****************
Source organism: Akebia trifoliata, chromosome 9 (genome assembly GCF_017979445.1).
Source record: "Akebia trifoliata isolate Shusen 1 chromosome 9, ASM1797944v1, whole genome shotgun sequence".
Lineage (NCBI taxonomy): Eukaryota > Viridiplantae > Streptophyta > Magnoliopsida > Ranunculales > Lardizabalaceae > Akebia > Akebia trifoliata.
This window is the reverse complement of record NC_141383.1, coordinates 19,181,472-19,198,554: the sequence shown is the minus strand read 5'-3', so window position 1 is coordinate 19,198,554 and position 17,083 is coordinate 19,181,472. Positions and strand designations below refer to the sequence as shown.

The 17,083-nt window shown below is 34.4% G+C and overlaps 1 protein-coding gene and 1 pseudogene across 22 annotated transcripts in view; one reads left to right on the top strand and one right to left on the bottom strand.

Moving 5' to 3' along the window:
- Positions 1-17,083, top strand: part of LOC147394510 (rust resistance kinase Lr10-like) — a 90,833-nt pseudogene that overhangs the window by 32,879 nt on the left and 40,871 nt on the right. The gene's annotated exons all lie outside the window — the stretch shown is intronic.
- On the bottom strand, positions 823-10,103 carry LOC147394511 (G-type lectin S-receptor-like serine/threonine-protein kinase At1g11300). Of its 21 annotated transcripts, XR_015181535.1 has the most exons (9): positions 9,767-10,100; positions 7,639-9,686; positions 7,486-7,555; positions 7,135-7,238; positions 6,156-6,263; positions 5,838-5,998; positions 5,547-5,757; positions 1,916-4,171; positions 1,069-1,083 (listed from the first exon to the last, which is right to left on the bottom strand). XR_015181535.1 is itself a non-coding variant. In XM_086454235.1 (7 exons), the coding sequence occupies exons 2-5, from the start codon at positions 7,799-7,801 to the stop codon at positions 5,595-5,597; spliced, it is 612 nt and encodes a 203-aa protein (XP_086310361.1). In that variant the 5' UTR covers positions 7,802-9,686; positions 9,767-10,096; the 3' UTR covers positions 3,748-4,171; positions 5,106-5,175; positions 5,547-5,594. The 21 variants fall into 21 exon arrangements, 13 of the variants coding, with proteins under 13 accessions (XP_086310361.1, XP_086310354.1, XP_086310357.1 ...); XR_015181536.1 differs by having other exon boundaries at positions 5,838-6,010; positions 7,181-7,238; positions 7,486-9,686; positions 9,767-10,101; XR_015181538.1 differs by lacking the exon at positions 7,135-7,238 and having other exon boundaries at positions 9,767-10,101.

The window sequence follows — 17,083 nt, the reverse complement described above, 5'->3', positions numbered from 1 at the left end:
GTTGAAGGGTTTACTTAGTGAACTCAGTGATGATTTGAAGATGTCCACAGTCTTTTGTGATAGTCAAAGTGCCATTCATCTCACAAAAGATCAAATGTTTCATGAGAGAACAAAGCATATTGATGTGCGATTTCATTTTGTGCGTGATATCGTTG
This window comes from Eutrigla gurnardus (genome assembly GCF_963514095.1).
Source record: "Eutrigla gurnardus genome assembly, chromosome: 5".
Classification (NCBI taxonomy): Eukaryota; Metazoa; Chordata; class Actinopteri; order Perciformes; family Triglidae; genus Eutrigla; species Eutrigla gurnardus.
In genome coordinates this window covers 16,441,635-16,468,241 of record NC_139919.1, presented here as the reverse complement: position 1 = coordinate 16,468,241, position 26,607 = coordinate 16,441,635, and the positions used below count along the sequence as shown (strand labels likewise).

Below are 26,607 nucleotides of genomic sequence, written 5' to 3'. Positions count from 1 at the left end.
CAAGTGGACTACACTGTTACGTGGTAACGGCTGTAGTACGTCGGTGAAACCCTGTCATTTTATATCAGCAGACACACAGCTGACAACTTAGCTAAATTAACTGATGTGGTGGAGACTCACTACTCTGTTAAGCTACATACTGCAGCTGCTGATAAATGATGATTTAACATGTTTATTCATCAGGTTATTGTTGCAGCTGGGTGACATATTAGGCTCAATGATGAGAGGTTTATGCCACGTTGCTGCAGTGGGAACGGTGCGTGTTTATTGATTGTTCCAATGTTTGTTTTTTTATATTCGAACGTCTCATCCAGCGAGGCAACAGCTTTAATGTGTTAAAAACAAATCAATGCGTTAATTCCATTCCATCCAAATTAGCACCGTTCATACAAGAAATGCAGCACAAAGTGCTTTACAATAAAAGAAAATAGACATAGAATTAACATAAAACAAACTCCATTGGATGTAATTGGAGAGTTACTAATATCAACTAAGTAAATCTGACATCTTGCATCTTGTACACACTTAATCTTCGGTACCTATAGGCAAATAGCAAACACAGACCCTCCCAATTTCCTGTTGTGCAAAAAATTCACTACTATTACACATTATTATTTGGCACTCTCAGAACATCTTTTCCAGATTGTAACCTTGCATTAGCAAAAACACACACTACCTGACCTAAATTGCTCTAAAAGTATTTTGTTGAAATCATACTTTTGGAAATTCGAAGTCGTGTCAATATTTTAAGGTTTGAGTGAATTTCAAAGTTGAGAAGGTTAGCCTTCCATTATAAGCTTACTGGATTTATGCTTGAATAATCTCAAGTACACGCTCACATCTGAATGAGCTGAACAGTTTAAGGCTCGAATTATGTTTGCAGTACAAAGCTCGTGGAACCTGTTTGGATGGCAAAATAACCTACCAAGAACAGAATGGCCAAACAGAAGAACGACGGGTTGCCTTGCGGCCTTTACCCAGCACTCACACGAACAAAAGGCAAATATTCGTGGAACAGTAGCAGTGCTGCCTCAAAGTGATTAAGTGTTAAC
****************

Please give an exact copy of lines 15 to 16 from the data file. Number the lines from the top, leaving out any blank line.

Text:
Below are 26,607 nucleotides of genomic sequence, written 5' to 3'. Positions count from 1 at the left end.
CAAGTGGACTACACTGTTACGTGGTAACGGCTGTAGTACGTCGGTGAAACCCTGTCATTTTATATCAGCAGACACACAGCTGACAACTTAGCTAAATTAACTGATGTGGTGGAGACTCACTACTCTGTTAAGCTACATACTGCAGCTGCTGATAAATGATGATTTAACATGTTTATTCATCAGGTTATTGTTGCAGCTGGGTGACATATTAGGCTCAATGATGAGAGGTTTATGCCACGTTGCTGCAGTGGGAACGGTGCGTGTTTATTGATTGTTCCAATGTTTGTTTTTTTATATTCGAACGTCTCATCCAGCGAGGCAACAGCTTTAATGTGTTAAAAACAAATCAATGCGTTAATTCCATTCCATCCAAATTAGCACCGTTCATACAAGAAATGCAGCACAAAGTGCTTTACAATAAAAGAAAATAGACATAGAATTAACATAAAACAAACTCCATTGGATGTAATTGGAGAGTTACTAATATCAACTAAGTAAATCTGACATCTTGCATCTTGTACACACTTAATCTTCGGTACCTATAGGCAAATAGCAAACACAGACCCTCCCAATTTCCTGTTGTGCAAAAAATTCACTACTATTACACATTATTATTTGGCACTCTCAGAACATCTTTTCCAGATTGTAACCTTGCATTAGCAAAAACACACACTACCTGACCTAAATTGCTCTAAAAGTATTTTGTTGAAATCATACTTTTGGAAATTCGAAGTCGTGTCAATATTTTAAGGTTTGAGTGAATTTCAAAGTTGAGAAGGTTAGCCTTCCATTATAAGCTTACTGGATTTATGCTTGAATAATCTCAAGTACACGCTCACATCTGAATGAGCTGAACAGTTTAAGGCTCGAATTATGTTTGCAGTACAAAGCTCGTGGAACCTGTTTGGATGGCAAAATAACCTACCAAGAACAGAATGGCCAAACAGAAGAACGACGGGTTGCCTTGCGGCCTTTACCCAGCACTCACACGAACAAAAGGCAAATATTCGTGGAACAGTAGCAGTGCTGCCTCAAAGTGATTAAGTGTTAAC